Hubzu Review – a Real Estate Agent Reviews This Auction Site

Hubzu: Too Good To Be True?

Hubzu has been around for a long time. Many homes that are listed through an online auction house, generally the result of a foreclosure, seem to be sold through this company. So, is Hubzu legitimate? Is it safe to use? I’ll get to that.

Like many people interested in real estate auctions, I first heard about Hubzu in September of 2019. I was walking down a street in my neighborhood and saw their sign in front of a small apartment. As a real estate agent, I went online, and saw that the condo had no asking price, rather the listing price simply said “Auction”. The minimum bid? About $360,000, was far below what I assessed was the fair market value of this apartment.

What is Hubzu?

Hubzu is a platform that showcases homes for sale. While they claim anyone can market a home on their site, I would guess that 90%+ of their business comes from banks in the United States looking to unload properties that have been foreclosed upon. Hubzu has a small team in Georgia, but most of their staff seems to be working in the Far East.

Finding out more information about Hubzu is tricky. There is scant data on this company online. Therefore, in this article I noted what little I could find about this company, and filled in the rest with my own experience.

One more thing to note: Hubzu’s Georgia staff seem to handle the MLS and showings, while the outsourced team handles the rest. To give Hubzu some credit, their website is pretty straightforward. They also market aggressively, as I often received emails from them for homes listed on their platform, long after the property I was interested in sold.

How Does Hubzu Work?

Back to the apartment. As any savvy real estate investor would do, I researched the property. The first call I made was to our municipality’s tax collector. After all, I wanted to make sure that Hubzu was not up to any monkey business. In other words, I had to make sure there were no outstanding tax bills owed, which may have negated the low asking price. The person on the other end of the phone confirmed there were only a minimal amount of taxes due. On the local registry of deed’s website, I couldn’t find any liens on the property either. Great!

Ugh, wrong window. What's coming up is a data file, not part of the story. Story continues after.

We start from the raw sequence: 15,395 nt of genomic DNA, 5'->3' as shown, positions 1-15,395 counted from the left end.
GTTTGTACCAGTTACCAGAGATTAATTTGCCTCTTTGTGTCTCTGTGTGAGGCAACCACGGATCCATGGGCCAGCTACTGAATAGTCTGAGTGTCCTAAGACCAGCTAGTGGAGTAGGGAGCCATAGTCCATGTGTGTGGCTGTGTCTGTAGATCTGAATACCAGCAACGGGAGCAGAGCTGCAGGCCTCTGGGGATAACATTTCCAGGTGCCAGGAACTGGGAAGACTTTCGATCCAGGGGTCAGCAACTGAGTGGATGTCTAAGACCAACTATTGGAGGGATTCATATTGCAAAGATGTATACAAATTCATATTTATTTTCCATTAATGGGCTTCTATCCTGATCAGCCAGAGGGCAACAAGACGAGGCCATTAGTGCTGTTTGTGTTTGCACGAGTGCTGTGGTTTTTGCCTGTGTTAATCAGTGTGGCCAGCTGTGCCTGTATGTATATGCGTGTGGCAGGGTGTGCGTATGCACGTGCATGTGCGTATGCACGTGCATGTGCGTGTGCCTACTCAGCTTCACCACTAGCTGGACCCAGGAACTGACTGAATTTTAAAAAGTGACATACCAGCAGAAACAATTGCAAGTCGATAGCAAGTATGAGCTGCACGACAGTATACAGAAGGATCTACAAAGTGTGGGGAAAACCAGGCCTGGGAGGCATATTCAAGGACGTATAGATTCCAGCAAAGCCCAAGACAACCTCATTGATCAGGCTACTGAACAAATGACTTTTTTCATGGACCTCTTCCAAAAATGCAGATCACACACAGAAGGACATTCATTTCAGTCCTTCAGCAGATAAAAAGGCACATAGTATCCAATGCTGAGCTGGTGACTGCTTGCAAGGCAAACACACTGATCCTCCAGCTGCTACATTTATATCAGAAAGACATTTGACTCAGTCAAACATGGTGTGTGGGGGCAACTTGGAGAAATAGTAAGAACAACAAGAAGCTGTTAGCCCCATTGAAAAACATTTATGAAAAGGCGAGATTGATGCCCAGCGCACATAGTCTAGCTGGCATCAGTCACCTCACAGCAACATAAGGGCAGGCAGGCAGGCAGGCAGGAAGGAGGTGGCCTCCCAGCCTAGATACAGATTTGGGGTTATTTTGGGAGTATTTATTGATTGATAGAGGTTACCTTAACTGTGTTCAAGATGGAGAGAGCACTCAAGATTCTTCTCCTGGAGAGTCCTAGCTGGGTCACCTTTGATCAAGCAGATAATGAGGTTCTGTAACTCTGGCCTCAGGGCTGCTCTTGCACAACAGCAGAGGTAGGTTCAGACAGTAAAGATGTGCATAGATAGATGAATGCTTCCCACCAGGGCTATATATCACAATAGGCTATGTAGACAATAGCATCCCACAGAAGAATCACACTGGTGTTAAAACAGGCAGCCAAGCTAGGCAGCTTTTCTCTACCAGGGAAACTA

Most of the homes on Hubzu are available by auction, although a few have a “buy it now” price. With the apartment I was looking at, the auction lasted a few days. At the end of the bidding, the reserve price was not met, so the property was re-listed a few weeks later at a slightly lower starting price. Between the end of the auction and the date the property was re-listed, it was offered at a buy it now price of $475,000.

My target price was <$400,000. My plan was to buy the property, invest about $50,000 in renovations, then re-list it for $549,000. However, someone eventually jumped at the $475,000 buy it now price, which included about $25,000 in additional fees (More on that later). The investor then made minor renovations and sold the property for around $570,000, a modest gain.

Is Hubzu Legitimate?

Yes, I have heard of many investors buying homes on Hubzu.

Like some, I tried to bypass Hubzu by contacting the owner of record of the apartment. Although the deed made it pretty clear that The Bank of New York Mellon owned the property, they denied that. I believe Ocwen mortgages owned it, but it was hard to tell. See the email below: